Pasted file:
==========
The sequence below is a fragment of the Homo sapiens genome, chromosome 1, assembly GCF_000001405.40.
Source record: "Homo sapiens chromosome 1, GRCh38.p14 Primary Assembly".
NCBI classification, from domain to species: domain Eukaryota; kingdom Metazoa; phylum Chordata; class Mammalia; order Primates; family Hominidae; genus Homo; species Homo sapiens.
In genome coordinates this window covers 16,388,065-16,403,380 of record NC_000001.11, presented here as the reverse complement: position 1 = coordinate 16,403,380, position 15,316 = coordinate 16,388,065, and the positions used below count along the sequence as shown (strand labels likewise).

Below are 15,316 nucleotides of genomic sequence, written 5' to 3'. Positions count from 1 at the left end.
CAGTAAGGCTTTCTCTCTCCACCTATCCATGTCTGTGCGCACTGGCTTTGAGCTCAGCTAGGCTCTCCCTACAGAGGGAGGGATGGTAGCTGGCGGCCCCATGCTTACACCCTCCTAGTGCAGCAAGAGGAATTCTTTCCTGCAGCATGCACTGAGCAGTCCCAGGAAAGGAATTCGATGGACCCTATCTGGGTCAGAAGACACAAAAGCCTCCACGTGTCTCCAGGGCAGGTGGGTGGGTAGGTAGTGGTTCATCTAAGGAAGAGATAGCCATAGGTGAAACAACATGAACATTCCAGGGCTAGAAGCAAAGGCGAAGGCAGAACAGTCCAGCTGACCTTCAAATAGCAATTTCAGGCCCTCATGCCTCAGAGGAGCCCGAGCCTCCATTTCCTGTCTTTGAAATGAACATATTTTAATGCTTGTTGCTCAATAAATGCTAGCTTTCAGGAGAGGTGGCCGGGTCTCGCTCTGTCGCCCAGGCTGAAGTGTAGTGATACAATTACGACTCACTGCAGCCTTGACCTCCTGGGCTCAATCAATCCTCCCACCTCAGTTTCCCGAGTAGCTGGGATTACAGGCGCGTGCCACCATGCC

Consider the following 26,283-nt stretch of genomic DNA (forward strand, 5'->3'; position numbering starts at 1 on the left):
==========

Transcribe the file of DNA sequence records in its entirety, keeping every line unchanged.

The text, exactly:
The sequence below is a fragment of the Homo sapiens genome, chromosome 1, assembly GCF_000001405.40.
Source record: "Homo sapiens chromosome 1, GRCh38.p14 Primary Assembly".
NCBI classification, from domain to species: domain Eukaryota; kingdom Metazoa; phylum Chordata; class Mammalia; order Primates; family Hominidae; genus Homo; species Homo sapiens.
In genome coordinates this window covers 16,388,065-16,403,380 of record NC_000001.11, presented here as the reverse complement: position 1 = coordinate 16,403,380, position 15,316 = coordinate 16,388,065, and the positions used below count along the sequence as shown (strand labels likewise).

Below are 15,316 nucleotides of genomic sequence, written 5' to 3'. Positions count from 1 at the left end.
CAGTAAGGCTTTCTCTCTCCACCTATCCATGTCTGTGCGCACTGGCTTTGAGCTCAGCTAGGCTCTCCCTACAGAGGGAGGGATGGTAGCTGGCGGCCCCATGCTTACACCCTCCTAGTGCAGCAAGAGGAATTCTTTCCTGCAGCATGCACTGAGCAGTCCCAGGAAAGGAATTCGATGGACCCTATCTGGGTCAGAAGACACAAAAGCCTCCACGTGTCTCCAGGGCAGGTGGGTGGGTAGGTAGTGGTTCATCTAAGGAAGAGATAGCCATAGGTGAAACAACATGAACATTCCAGGGCTAGAAGCAAAGGCGAAGGCAGAACAGTCCAGCTGACCTTCAAATAGCAATTTCAGGCCCTCATGCCTCAGAGGAGCCCGAGCCTCCATTTCCTGTCTTTGAAATGAACATATTTTAATGCTTGTTGCTCAATAAATGCTAGCTTTCAGGAGAGGTGGCCGGGTCTCGCTCTGTCGCCCAGGCTGAAGTGTAGTGATACAATTACGACTCACTGCAGCCTTGACCTCCTGGGCTCAATCAATCCTCCCACCTCAGTTTCCCGAGTAGCTGGGATTACAGGCGCGTGCCACCATGCC

Consider the following 26,283-nt stretch of genomic DNA (forward strand, 5'->3'; position numbering starts at 1 on the left):